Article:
Important Updates on Antibody testing and How COVID-19 Came to the USA.

 Updates on topics this blog’s author thinks are important

Antibody testing for COVID-19. 

Antibodies are proteins in the blood that document that someone has been exposed to the COVID–19 virus and has developed immunity. This is important because tests for COVID-19 antibodies identify all people who been exposed to the virus, not just people who are acutely infected and shedding virus [like the current swab (PCR) test]. People who have antibodies should be protected from future infections with the virus or from spreading the virus.

There are now at least 10 different companies who are developing antibody tests. This includes large US diagnostic companies as well as several that developed antibody tests in China during the early days of the pandemic. As these tests become widely available they will provide a much clearer view of the scope of the pandemic and when life may return to normal.

Telluride Colorado, Courtesy United Biomedical.

There is now a report that Telluride Colorado is antibody testing its entire population to help people return to normal life. This test was developed by a company called United Biomedical in China and validated to be accurate in testing there. Since individuals who are immune to COVID-19 can not get re-infected they can lead the way in normalizing activity. As I’ve stated in this blog many times antibody testing will be the most important thing we can do to understand the scope of the current infection as well as the likelihood for further rounds of COVID–19.

Mutations in the COVID–19 virus.

Some interesting news on mutations in the COVID–19 virus. Mutations are small changes in the genetic material of the virus that can alter viral proteins. This can change viral characteristics such as the ability of the virus to infect people.

COVID-19 with “spike” protein in red.

There was initial indication that two types of mutated strains exist in COVID-19 called S and L. The mutations that created these strains altered the viral “spike” protein that binds to human cells and initiates infection. It was reported that the L strain might be easier to spread but cause less severe illness.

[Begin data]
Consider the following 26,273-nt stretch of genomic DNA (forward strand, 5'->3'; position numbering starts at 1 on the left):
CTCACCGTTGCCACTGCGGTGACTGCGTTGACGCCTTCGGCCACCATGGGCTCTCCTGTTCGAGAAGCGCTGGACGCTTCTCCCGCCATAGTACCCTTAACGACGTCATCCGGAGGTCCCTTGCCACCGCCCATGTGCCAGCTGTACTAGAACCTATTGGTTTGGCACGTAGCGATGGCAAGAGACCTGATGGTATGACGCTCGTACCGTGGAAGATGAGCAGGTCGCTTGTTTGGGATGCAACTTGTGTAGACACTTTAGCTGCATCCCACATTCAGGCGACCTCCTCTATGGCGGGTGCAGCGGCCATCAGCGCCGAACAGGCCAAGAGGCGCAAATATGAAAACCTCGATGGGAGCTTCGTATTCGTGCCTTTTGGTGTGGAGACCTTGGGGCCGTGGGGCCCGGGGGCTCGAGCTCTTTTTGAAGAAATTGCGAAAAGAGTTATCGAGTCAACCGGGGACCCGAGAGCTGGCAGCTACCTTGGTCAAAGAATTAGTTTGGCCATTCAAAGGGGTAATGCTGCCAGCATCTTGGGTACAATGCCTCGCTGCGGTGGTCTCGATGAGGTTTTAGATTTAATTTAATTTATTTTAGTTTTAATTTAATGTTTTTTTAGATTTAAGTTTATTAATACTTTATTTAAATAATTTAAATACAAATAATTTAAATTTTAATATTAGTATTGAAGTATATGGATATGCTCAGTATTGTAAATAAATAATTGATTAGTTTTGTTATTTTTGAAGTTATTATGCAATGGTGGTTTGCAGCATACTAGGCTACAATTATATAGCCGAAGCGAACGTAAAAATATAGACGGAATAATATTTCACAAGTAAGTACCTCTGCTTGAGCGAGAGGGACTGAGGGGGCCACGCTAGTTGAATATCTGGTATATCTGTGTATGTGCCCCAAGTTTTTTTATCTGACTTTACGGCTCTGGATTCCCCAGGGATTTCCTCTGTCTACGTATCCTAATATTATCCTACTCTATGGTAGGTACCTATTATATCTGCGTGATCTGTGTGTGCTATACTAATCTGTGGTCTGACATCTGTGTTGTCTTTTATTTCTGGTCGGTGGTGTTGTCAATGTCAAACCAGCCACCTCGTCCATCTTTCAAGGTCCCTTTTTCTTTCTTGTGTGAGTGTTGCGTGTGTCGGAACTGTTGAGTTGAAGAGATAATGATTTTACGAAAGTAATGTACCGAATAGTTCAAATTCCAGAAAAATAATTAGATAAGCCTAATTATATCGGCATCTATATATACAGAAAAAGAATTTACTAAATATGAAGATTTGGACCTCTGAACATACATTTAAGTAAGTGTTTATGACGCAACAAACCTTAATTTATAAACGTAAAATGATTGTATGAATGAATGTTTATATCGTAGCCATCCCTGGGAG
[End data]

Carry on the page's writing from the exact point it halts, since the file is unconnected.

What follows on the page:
Further analysis of COVID-19 from different areas of the world at different timepoints has now allowed scientists to track the spread of the virus based on which mutations occurred where over time. In fact, detailed maps documenting the spread are now available for both the US and EU. These maps definitively show that all of the virus infections in the US initially came from Wuhan/China. Click on the map below to see the spread into the US from China.

Map of COVID-19 spread base on mutations in its genetic material. Click on the map to see the spread of the virus.

It appears that the virus is making 24 mutations every 12 months; a rate similar to Flu, Ebola and other pandemic viruses. This suggests there is nothing unique about this virus and the pandemic should run a similar course to other viral infections.

Published by jbakerjrblog

Immunologist, former Army MD, former head of allergy and clinical immunology at University of Michigan, vaccine developer and opinionated guy.

5 thoughts on “Important Updates on Antibody testing and How COVID-19 Came to the USA.

  1. are you saying that a large number of people could be exposed to the virus, develop no symptoms or so mild that they don’t worry, then test negative for the covid-19 infection and yet have the antibodies from a less than infecting exposure? If so, what percentage of the population would that be?

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    1. Yes. In China, overall, 40% of so of individuals were found to be antibody positive to COVID-19, but reported no symptoms of infection and were never found to be positive for viral RNA by PCR (Swab) testing. The last negative was likely because they were never tested by PCR since they were not sick. These individuals developed the same degree of immunity, however, as symptomatic patients. Therefore, it was simply a subclinical infection.

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  2. Because neither my sister nor I have ever had the flu, this blog makes me wonder if we’d have antibodies to it nonetheless. (We’re in our middle 60’s). We’ve been exposed many times—perhaps we have just been asymptomatic like those found to have antibodies to COVID-19 who never seemed to have had the illness.

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